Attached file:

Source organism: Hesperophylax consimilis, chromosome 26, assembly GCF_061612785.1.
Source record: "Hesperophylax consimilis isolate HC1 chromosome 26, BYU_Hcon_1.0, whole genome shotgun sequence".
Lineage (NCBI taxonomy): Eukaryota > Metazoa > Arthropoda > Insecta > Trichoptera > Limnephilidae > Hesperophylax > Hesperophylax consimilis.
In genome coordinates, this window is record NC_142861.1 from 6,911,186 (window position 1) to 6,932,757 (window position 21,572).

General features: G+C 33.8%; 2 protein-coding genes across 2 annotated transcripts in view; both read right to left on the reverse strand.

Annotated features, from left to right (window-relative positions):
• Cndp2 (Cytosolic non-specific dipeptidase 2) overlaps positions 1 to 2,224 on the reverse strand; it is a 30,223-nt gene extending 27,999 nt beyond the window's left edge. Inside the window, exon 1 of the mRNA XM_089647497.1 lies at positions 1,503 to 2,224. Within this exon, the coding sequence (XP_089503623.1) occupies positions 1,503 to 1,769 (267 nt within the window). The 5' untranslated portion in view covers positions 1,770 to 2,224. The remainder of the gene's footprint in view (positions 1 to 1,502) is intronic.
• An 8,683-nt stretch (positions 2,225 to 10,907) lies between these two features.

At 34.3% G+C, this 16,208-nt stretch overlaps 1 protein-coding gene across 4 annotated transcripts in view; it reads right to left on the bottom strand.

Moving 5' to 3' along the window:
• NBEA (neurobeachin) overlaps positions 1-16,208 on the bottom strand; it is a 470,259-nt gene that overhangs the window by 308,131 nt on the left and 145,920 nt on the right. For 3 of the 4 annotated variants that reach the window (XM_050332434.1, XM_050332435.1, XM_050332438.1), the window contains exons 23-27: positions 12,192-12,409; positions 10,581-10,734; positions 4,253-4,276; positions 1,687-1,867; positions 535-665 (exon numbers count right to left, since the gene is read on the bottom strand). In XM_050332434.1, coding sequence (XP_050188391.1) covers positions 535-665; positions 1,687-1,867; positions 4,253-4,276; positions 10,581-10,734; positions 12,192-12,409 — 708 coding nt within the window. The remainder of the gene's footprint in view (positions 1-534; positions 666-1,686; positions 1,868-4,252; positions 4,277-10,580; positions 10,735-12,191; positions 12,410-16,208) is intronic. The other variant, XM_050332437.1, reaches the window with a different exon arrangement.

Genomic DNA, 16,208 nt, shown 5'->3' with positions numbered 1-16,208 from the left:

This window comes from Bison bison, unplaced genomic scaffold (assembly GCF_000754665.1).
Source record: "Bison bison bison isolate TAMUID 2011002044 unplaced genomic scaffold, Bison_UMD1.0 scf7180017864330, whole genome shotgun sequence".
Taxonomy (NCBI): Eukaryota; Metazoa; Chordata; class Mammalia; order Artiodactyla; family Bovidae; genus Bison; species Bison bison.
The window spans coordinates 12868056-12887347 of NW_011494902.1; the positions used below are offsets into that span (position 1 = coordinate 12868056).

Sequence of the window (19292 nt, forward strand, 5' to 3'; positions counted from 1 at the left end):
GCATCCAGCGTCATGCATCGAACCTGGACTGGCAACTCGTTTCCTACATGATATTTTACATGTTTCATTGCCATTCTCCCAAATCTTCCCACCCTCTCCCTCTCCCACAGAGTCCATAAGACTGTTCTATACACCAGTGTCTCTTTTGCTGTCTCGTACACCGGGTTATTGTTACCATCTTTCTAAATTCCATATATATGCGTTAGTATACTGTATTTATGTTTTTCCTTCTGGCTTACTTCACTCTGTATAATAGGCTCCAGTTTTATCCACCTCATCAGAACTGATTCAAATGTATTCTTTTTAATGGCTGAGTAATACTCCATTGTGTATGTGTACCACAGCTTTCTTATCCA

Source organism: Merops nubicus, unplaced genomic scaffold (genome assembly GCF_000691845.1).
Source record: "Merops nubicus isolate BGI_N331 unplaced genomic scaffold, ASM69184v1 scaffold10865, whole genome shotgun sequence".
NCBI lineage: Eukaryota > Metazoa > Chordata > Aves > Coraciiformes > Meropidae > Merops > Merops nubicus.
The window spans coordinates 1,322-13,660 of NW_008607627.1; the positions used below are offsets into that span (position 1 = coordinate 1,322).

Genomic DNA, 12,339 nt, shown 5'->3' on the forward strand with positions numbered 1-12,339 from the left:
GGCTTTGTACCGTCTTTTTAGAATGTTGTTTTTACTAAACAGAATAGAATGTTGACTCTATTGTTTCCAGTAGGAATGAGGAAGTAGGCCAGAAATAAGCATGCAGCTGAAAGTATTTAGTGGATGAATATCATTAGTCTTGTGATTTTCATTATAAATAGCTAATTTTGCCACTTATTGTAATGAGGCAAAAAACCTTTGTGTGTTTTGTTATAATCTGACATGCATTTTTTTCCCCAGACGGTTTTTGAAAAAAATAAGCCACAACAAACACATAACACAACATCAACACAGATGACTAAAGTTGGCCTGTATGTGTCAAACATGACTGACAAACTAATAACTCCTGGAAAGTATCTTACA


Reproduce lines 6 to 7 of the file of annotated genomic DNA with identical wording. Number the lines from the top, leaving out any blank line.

Annotated features, from left to right (window-relative positions):
• Cndp2 (Cytosolic non-specific dipeptidase 2) overlaps positions 1 to 2,224 on the reverse strand; it is a 30,223-nt gene extending 27,999 nt beyond the window's left edge. Inside the window, exon 1 of the mRNA XM_089647497.1 lies at positions 1,503 to 2,224. Within this exon, the coding sequence (XP_089503623.1) occupies positions 1,503 to 1,769 (267 nt within the window). The 5' untranslated portion in view covers positions 1,770 to 2,224. The remainder of the gene's footprint in view (positions 1 to 1,502) is intronic.